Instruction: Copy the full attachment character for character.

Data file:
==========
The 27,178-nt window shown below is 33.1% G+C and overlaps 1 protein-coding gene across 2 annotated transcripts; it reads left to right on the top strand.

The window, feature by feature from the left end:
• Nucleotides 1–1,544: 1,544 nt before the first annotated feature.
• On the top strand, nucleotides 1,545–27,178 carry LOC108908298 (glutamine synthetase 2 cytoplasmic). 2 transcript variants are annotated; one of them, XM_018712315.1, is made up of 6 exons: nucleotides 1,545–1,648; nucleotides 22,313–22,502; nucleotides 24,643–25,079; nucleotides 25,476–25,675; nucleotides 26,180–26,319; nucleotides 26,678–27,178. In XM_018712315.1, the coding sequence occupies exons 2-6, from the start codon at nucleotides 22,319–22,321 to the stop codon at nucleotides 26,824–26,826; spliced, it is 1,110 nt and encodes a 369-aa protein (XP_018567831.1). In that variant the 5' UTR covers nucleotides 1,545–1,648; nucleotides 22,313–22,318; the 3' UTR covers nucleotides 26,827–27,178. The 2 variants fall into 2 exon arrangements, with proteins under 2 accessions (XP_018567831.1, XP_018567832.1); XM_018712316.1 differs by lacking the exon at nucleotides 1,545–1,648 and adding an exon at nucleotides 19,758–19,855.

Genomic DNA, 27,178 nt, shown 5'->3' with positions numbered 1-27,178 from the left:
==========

The 27,178-nt window shown below is 33.1% G+C and overlaps 1 protein-coding gene across 2 annotated transcripts; it reads left to right on the top strand.

The window, feature by feature from the left end:
• Nucleotides 1–1,544: 1,544 nt before the first annotated feature.
• On the top strand, nucleotides 1,545–27,178 carry LOC108908298 (glutamine synthetase 2 cytoplasmic). 2 transcript variants are annotated; one of them, XM_018712315.1, is made up of 6 exons: nucleotides 1,545–1,648; nucleotides 22,313–22,502; nucleotides 24,643–25,079; nucleotides 25,476–25,675; nucleotides 26,180–26,319; nucleotides 26,678–27,178. In XM_018712315.1, the coding sequence occupies exons 2-6, from the start codon at nucleotides 22,319–22,321 to the stop codon at nucleotides 26,824–26,826; spliced, it is 1,110 nt and encodes a 369-aa protein (XP_018567831.1). In that variant the 5' UTR covers nucleotides 1,545–1,648; nucleotides 22,313–22,318; the 3' UTR covers nucleotides 26,827–27,178. The 2 variants fall into 2 exon arrangements, with proteins under 2 accessions (XP_018567831.1, XP_018567832.1); XM_018712316.1 differs by lacking the exon at nucleotides 1,545–1,648 and adding an exon at nucleotides 19,758–19,855.

Genomic DNA, 27,178 nt, shown 5'->3' with positions numbered 1-27,178 from the left: